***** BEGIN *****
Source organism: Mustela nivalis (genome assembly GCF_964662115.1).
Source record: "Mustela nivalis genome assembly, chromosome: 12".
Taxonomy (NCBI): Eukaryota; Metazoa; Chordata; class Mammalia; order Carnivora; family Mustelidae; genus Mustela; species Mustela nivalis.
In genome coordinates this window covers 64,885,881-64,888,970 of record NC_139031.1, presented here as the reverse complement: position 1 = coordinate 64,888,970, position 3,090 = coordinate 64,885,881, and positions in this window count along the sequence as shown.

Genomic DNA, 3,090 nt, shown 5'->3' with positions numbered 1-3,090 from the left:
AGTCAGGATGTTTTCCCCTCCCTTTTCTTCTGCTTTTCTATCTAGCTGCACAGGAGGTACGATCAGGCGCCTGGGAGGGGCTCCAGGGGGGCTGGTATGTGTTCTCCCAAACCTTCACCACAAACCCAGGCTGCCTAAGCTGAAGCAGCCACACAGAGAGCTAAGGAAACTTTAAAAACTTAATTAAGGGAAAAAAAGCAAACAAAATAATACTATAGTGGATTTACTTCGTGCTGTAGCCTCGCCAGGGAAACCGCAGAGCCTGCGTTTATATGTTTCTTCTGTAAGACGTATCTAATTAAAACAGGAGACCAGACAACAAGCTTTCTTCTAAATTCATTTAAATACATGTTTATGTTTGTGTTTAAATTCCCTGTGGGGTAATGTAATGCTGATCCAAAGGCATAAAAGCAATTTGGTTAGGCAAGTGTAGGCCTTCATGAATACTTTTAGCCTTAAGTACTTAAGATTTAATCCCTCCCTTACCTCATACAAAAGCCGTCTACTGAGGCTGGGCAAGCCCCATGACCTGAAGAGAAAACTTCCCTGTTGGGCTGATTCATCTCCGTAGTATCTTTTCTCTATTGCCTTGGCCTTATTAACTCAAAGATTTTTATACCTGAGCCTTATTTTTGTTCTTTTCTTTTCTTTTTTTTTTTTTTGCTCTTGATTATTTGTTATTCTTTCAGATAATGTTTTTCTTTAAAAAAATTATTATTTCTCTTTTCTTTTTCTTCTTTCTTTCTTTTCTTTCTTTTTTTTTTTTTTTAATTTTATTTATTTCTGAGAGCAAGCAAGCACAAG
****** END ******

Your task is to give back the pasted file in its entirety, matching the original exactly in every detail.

Source organism: Mustela nivalis (genome assembly GCF_964662115.1).
Source record: "Mustela nivalis genome assembly, chromosome: 12".
Taxonomy (NCBI): Eukaryota; Metazoa; Chordata; class Mammalia; order Carnivora; family Mustelidae; genus Mustela; species Mustela nivalis.
In genome coordinates this window covers 64,885,881-64,888,970 of record NC_139031.1, presented here as the reverse complement: position 1 = coordinate 64,888,970, position 3,090 = coordinate 64,885,881, and positions in this window count along the sequence as shown.

Genomic DNA, 3,090 nt, shown 5'->3' with positions numbered 1-3,090 from the left:
AGTCAGGATGTTTTCCCCTCCCTTTTCTTCTGCTTTTCTATCTAGCTGCACAGGAGGTACGATCAGGCGCCTGGGAGGGGCTCCAGGGGGGCTGGTATGTGTTCTCCCAAACCTTCACCACAAACCCAGGCTGCCTAAGCTGAAGCAGCCACACAGAGAGCTAAGGAAACTTTAAAAACTTAATTAAGGGAAAAAAAGCAAACAAAATAATACTATAGTGGATTTACTTCGTGCTGTAGCCTCGCCAGGGAAACCGCAGAGCCTGCGTTTATATGTTTCTTCTGTAAGACGTATCTAATTAAAACAGGAGACCAGACAACAAGCTTTCTTCTAAATTCATTTAAATACATGTTTATGTTTGTGTTTAAATTCCCTGTGGGGTAATGTAATGCTGATCCAAAGGCATAAAAGCAATTTGGTTAGGCAAGTGTAGGCCTTCATGAATACTTTTAGCCTTAAGTACTTAAGATTTAATCCCTCCCTTACCTCATACAAAAGCCGTCTACTGAGGCTGGGCAAGCCCCATGACCTGAAGAGAAAACTTCCCTGTTGGGCTGATTCATCTCCGTAGTATCTTTTCTCTATTGCCTTGGCCTTATTAACTCAAAGATTTTTATACCTGAGCCTTATTTTTGTTCTTTTCTTTTCTTTTTTTTTTTTTTGCTCTTGATTATTTGTTATTCTTTCAGATAATGTTTTTCTTTAAAAAAATTATTATTTCTCTTTTCTTTTTCTTCTTTCTTTCTTTTCTTTCTTTTTTTTTTTTTTTAATTTTATTTATTTCTGAGAGCAAGCAAGCACAAG